I'm afraid I'm going to have to point out how stone ridiculous some of the science and plot points are here as well. I don't normally like to go over ground so well-covered in the goofs sections of so many reference sites for these classic episodes, but the cumulative effect of nonsense distracts from some stories more than others. The Doctor isn't carrying this episode, more on that in a moment, so it's more important for the supporting characters and the plot to hold our interest. Given that, things like: why is the freighter travelling backwards in time to begin with? And once past that, if it's locked on spatial coordinates and we are to understand coordinates as a fixed point relative to something, how exactly do they know the ship hurtling backwards through time is going to hit Earth? If it was aimed at wherever the Earth was going to be on a given day in the 26th century, it's not like the planet just sits in the same spot! And what was the scientific benefit again that the Cyber Leader thought made it smart to leave all those folks alive on the freighter, so they'd have a chance to thwart the plan, as Adric nearly did? Dumb, dumb, dumb. Too much dumb.

"More power!"
Despite the boneheadedness of the Cyber Leader's plan, it was pretty cool to have them come back and be kind of bad ass. They commandeer the TARDIS, end up shooting up the console, and they did manage to crash a giant freighter/anti-matter bomb into the planet after all. Just turns out they killed off the dinosaurs instead of the humans. For emotionless beings, the Cyber Leader doesn't actually strike one as the cooly logical type, but despite that he's actually quite fun to watch.

Moar Moon Boots!
Even if we write off the plot holes and silliness as the cost of doing business, which we often do, there's another troubling aspect of this story. It's very difficult to figure out what the Doctor does here to actually be part of the resolution. He does dismantle the bomb in the cave, forcing the Cybermen to their contingency plan, but that he did by dumb luck. His first attempt to neutralize the device failed and he was reduced to randomly hitting it with his laser spanner or whatever that was. It's made clear he's rolling the dice and the thing is either going to shut off or blow up right then and there. Hard to give him credit for saving the day under those conditions.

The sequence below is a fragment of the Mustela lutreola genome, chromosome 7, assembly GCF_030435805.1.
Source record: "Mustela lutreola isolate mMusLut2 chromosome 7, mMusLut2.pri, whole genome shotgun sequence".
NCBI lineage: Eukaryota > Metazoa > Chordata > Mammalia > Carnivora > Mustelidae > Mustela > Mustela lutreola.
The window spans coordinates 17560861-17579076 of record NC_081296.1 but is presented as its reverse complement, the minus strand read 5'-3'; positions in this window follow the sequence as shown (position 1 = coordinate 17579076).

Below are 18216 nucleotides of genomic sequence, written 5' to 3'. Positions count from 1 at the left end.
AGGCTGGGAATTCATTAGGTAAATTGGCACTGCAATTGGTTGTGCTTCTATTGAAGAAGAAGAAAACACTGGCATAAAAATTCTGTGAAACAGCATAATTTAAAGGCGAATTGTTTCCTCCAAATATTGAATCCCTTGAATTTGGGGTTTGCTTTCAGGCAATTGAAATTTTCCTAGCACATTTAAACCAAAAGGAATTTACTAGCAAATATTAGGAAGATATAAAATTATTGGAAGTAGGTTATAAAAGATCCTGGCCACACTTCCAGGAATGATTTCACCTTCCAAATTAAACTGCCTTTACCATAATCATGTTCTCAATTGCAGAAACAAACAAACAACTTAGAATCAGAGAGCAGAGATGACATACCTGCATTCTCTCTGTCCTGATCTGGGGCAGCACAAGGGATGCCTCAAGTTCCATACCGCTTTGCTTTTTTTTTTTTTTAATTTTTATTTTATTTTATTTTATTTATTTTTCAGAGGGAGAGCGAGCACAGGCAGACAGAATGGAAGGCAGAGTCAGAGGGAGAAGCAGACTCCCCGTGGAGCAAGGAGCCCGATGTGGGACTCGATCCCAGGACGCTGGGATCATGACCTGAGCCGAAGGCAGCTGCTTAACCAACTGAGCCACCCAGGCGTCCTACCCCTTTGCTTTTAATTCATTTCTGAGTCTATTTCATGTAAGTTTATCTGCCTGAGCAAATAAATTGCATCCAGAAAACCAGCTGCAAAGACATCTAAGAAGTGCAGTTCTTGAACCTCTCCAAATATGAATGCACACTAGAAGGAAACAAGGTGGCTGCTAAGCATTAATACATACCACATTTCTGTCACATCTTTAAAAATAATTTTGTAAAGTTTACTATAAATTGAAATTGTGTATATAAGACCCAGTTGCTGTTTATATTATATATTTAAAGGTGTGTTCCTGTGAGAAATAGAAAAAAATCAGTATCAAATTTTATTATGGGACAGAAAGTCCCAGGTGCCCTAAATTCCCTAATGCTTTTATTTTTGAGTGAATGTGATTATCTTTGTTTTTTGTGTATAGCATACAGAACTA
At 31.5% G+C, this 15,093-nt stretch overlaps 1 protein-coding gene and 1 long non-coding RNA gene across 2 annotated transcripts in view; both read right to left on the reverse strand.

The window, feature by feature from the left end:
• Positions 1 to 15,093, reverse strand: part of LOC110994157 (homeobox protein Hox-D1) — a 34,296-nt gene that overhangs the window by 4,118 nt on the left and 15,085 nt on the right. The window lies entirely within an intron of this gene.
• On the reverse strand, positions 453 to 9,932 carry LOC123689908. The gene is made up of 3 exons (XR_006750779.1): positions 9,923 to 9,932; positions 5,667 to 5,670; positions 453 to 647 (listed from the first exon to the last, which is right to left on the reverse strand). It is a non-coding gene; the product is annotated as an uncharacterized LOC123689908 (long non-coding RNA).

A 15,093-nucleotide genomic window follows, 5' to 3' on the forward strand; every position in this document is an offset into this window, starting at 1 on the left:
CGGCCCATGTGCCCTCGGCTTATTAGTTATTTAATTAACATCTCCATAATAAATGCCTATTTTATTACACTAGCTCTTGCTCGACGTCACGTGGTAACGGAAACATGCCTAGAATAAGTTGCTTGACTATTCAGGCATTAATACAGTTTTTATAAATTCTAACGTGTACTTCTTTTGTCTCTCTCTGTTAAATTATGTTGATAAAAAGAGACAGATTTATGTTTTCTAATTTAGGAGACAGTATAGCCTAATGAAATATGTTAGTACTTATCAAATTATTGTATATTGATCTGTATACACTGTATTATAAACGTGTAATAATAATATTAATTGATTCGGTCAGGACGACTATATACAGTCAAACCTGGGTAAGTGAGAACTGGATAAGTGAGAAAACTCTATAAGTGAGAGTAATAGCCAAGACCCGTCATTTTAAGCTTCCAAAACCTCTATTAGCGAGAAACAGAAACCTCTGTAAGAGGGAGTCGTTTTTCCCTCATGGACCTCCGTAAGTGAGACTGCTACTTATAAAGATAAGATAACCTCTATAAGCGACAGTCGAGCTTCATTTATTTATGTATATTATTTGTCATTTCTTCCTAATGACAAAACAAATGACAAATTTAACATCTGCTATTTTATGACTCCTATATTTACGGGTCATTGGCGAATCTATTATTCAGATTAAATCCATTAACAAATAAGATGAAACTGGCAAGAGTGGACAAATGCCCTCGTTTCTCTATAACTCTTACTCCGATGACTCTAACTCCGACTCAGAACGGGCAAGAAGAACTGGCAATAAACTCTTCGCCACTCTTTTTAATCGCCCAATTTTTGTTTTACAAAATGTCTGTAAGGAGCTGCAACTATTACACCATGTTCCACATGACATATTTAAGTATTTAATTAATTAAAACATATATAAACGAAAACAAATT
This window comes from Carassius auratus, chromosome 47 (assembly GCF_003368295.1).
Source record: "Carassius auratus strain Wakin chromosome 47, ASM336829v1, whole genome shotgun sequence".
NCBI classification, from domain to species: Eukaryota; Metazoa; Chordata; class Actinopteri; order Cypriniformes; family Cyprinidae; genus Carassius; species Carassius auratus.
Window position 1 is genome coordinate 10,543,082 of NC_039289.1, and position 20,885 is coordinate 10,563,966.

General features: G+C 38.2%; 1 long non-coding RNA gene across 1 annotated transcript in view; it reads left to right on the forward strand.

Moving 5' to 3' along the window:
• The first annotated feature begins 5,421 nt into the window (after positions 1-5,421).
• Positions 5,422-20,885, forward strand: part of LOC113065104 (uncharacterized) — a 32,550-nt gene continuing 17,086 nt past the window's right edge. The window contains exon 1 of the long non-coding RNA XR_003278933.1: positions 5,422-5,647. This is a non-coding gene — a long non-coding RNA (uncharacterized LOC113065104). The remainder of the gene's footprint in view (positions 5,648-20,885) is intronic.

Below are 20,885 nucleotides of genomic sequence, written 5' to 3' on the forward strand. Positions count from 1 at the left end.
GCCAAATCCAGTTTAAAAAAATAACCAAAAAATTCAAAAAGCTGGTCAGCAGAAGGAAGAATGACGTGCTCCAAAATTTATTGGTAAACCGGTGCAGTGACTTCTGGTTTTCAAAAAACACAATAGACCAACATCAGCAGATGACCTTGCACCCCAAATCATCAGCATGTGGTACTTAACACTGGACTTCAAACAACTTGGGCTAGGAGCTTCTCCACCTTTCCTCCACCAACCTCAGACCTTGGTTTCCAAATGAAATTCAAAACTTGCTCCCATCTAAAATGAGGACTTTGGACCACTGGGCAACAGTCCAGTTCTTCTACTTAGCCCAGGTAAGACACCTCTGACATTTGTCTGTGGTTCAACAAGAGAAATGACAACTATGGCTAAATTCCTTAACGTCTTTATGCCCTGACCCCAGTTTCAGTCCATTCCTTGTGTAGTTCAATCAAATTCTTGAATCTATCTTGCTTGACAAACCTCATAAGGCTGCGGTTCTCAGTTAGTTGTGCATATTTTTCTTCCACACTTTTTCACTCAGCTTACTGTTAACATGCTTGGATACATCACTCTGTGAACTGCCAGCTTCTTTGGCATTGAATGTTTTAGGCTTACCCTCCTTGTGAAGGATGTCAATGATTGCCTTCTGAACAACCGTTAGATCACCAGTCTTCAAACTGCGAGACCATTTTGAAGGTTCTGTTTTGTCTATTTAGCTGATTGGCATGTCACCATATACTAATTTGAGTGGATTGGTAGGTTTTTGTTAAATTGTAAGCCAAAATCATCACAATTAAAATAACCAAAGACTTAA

And things get worse. After getting lucky, his actions for the rest of the story boil down to: drawing attention to himself so he can be captured, failing to keep the Cybermen off the freighter's bridge, useless arguing with the Cybermen about emotions, leaving Adric behind, letting the Cybermen take control of the TARDIS, and failing to save Adric. Sure he kills the Cyber Leader, with Tegan's help, but that's a reminder she took out as many Cybermen as the Doctor did in the story, so it's not like he was much of an Oncoming Storm here.

I'm being hard on this one, I know. It's actually not as terrible as I'm making it sound. Adric's death was moving and allowed him a dignified exit. It was illustrative that even the Doctor suffers defeats, and it underscores the risk the companions take in travelling with him.

It's a shame they couldn't get the somber, silent ending quite right. I don't care how big a star this Beryl Reid may have been, she shouldn't have gotten her name above Waterhouse's in the final credit scroll. (Oh, there were probably some union rules or contract stipulations that made it necessary, but still ... tacky.)

Dissed in his own silent tribute.

In the end, the thrill of seeing the Cybermen, the poignancy of Adric's death, and some of the cave and cargo hold scenes being reasonably tense make this a marginally successful story, despite its shortcomings.